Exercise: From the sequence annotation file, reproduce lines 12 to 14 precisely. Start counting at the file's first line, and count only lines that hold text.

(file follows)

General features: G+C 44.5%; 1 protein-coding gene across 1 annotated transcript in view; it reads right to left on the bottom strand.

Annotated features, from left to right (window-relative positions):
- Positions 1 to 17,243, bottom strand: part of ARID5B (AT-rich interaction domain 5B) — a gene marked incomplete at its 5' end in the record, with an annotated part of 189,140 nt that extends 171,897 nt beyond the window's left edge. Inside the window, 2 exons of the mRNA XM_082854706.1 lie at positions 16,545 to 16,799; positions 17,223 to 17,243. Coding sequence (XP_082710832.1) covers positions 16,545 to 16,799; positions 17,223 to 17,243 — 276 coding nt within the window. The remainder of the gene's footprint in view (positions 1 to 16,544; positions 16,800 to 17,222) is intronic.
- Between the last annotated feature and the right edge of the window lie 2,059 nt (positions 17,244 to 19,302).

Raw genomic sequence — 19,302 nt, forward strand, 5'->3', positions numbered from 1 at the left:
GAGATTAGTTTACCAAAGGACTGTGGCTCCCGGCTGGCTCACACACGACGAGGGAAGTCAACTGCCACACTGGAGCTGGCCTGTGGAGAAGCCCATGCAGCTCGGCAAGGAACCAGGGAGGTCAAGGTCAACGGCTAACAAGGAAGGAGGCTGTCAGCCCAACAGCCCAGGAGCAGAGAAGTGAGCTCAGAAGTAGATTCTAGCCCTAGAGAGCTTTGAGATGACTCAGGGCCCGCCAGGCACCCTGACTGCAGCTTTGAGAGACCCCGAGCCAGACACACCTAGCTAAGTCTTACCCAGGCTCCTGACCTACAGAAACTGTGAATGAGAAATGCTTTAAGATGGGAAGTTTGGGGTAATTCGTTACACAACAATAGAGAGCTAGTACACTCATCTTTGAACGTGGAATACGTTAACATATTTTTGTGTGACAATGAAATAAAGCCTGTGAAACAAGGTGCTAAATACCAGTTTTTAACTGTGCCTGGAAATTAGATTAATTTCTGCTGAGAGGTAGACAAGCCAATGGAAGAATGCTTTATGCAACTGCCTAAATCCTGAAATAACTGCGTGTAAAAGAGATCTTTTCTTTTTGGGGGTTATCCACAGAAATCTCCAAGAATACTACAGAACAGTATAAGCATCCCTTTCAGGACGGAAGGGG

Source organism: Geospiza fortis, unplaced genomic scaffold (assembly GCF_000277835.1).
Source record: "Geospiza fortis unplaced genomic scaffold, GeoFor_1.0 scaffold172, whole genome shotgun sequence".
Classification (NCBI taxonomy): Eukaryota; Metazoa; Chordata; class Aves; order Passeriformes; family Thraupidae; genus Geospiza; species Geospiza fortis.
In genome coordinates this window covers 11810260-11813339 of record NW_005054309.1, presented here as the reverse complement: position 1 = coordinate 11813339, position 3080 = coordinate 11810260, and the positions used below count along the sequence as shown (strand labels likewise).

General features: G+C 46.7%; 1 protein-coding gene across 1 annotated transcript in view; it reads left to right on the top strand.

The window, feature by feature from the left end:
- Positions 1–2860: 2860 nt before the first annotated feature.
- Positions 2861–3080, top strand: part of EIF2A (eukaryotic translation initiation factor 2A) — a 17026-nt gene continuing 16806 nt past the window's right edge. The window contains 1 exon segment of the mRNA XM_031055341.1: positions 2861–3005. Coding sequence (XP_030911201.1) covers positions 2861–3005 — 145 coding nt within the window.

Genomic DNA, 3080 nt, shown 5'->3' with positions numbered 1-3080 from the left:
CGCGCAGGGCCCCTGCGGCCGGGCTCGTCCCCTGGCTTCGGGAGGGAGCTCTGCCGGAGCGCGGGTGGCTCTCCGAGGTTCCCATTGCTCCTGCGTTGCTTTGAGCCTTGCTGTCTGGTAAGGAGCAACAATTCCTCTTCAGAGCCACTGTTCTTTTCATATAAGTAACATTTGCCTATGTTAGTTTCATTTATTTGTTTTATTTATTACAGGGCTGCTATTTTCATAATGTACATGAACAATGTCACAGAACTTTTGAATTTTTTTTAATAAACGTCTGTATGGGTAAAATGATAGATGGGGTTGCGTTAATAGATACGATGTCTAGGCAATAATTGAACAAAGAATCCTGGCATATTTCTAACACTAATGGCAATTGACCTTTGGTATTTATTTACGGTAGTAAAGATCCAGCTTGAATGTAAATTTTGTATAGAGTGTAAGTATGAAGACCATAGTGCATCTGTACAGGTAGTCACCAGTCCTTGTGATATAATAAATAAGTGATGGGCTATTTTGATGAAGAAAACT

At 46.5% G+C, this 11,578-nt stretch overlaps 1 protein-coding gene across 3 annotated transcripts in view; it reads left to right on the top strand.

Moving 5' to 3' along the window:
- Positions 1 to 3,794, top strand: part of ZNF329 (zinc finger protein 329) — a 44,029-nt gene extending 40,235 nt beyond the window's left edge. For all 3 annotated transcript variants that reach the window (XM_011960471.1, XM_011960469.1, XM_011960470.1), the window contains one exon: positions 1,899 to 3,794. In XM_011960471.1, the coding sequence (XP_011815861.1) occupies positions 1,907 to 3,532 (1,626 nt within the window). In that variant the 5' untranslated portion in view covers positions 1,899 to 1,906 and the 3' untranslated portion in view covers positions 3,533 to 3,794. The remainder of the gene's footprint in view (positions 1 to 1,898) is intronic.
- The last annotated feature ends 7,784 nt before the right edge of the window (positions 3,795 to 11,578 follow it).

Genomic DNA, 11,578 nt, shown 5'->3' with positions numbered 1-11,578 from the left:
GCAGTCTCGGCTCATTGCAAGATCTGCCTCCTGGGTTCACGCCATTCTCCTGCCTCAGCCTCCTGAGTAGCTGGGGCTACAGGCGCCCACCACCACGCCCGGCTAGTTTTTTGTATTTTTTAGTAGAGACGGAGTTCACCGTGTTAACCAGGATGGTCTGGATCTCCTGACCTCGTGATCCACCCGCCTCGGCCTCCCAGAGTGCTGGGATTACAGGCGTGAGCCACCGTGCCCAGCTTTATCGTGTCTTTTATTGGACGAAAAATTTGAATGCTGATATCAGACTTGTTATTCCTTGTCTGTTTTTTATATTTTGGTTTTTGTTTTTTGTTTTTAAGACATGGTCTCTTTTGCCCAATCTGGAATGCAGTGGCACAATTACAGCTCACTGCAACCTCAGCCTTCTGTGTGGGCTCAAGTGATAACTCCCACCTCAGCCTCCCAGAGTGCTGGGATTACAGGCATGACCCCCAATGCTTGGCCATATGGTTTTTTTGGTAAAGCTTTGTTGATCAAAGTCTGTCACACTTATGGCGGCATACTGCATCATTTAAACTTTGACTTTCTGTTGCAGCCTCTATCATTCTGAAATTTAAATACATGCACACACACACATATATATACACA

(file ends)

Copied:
The window, feature by feature from the left end:
- Positions 1–2860: 2860 nt before the first annotated feature.
- Positions 2861–3080, top strand: part of EIF2A (eukaryotic translation initiation factor 2A) — a 17026-nt gene continuing 16806 nt past the window's right edge. The window contains 1 exon segment of the mRNA XM_031055341.1: positions 2861–3005. Coding sequence (XP_030911201.1) covers positions 2861–3005 — 145 coding nt within the window.